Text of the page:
“The strict controls associated with the production and distribution of M99, mean it cannot simply be widely released,” he told Farmer’s Weekly.
According to veterinary pharmaceutical company, Novartis Animal Health SA, M99 – also known as etorphine hydrochloride – is chemically related to the opioid, morphine. “When given subcutaneously, M99 is 1 000 to 80 000 times more potent than morphine as an analgesic.
Its use for immobilising game animals results largely from its ability to cause catatonia at very low dose levels. Because of the great risk involved to man and animal in handling this substance, the possession and use of M99 is strictly controlled by law in almost all countries,” a document released by Novartis stated.
Wildlife vet and deputy president of Wildlife Ranching SA, Dr Peter Oberem, said that there was currently “a chronic shortage of M99” in SA. Although wildlife vets had already have been told that a batch of M99 would be available in about two weeks’ time, most said that they would run out before then,” Oberem said.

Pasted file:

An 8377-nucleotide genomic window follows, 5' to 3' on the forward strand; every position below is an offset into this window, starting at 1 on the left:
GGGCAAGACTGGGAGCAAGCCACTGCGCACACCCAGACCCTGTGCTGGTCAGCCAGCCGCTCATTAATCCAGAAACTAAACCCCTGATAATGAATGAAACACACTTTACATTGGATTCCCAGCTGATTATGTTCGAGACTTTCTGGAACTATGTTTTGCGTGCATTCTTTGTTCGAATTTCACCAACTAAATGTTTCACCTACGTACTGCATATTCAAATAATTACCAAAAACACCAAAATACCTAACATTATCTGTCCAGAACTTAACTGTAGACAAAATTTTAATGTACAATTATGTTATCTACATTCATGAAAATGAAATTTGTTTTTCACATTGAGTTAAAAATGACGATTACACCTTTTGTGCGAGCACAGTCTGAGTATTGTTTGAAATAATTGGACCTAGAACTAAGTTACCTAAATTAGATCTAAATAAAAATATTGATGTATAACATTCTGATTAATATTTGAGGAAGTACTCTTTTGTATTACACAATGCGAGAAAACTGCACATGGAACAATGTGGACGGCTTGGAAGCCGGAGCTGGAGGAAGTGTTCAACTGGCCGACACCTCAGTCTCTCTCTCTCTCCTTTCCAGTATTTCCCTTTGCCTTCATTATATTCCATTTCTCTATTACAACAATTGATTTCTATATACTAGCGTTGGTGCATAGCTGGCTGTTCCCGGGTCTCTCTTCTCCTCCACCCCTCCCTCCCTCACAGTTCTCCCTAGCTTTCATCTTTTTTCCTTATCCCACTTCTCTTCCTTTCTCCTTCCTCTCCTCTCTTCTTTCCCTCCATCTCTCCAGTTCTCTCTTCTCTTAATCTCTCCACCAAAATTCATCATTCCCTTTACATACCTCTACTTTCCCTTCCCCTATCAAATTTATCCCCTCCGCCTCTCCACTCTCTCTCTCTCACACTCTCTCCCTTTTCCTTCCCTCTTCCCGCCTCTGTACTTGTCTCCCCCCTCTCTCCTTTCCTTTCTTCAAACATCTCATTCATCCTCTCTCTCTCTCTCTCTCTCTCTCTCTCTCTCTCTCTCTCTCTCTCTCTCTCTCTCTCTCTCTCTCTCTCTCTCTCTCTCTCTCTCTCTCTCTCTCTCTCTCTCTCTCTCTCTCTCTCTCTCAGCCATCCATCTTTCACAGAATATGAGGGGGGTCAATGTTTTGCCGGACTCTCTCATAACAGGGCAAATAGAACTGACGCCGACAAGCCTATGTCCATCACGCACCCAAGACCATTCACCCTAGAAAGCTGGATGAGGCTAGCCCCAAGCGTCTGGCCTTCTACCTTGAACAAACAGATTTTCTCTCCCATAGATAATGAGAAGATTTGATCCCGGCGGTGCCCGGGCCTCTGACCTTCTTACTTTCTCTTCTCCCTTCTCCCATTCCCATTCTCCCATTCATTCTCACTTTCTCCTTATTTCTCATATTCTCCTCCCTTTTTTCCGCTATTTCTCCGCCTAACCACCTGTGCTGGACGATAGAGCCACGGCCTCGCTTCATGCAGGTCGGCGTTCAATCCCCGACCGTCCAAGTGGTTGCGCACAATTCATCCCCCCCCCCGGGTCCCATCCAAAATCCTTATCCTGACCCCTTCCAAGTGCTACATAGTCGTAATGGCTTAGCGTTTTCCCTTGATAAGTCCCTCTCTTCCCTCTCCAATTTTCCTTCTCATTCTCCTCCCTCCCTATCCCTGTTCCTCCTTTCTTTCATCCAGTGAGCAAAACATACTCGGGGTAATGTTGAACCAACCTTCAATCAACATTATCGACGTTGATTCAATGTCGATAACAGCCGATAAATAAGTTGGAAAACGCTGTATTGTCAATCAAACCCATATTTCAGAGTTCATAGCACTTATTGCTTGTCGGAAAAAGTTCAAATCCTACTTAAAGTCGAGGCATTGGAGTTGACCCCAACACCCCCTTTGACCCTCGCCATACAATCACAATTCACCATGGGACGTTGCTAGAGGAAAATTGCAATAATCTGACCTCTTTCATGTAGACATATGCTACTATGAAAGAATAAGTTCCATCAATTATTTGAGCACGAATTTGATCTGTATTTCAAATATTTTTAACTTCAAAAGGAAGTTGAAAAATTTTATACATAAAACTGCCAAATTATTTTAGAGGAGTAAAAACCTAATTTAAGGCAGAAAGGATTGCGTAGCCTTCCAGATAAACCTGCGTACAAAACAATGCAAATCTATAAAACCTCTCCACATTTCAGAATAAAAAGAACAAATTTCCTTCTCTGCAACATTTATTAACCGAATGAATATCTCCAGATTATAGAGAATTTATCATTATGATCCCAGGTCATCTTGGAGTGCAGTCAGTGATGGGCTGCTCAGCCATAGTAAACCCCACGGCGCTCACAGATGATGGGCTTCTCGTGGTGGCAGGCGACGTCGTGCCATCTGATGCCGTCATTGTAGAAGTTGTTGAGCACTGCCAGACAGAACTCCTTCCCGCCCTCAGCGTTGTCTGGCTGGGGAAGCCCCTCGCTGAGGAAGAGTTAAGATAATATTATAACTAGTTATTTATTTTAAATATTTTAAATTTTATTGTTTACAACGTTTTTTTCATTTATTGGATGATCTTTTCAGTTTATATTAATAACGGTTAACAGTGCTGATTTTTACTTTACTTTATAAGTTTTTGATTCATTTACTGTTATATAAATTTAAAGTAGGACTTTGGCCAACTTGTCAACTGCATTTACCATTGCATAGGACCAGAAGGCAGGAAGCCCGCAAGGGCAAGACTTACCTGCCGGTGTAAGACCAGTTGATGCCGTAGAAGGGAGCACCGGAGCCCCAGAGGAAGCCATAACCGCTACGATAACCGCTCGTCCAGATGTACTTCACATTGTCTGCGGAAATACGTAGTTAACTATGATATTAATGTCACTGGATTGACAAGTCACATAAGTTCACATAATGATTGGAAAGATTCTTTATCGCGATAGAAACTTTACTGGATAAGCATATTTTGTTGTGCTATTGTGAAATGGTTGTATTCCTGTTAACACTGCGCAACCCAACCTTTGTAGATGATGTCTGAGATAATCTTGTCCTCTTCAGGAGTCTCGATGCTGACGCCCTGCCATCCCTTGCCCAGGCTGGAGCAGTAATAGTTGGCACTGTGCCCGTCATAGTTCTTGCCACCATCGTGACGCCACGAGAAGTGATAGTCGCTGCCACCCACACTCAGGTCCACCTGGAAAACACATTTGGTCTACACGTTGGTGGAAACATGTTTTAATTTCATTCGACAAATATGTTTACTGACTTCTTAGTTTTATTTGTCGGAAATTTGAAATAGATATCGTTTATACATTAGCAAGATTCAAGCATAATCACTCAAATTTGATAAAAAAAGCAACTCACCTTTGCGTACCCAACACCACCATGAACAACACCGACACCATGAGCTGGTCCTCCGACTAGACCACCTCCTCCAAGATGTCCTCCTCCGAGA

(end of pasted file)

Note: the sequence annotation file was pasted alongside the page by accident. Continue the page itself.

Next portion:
He also said that game ranchers were losing animals and revenue due to the shortage of M99. In addition, the SA Veterinary Council had enacted regulations prohibiting vets from writing prescriptions, thereby allowing non-medically qualified game ranchers and game capture operators access to M99 without the presence of a vet.
“We are hoping to be in a position to reach maximum and regular M99 production by 1 March 2017, ahead of the 2017 game capture season. In the meantime we do have emergency stocks of M99 [available].
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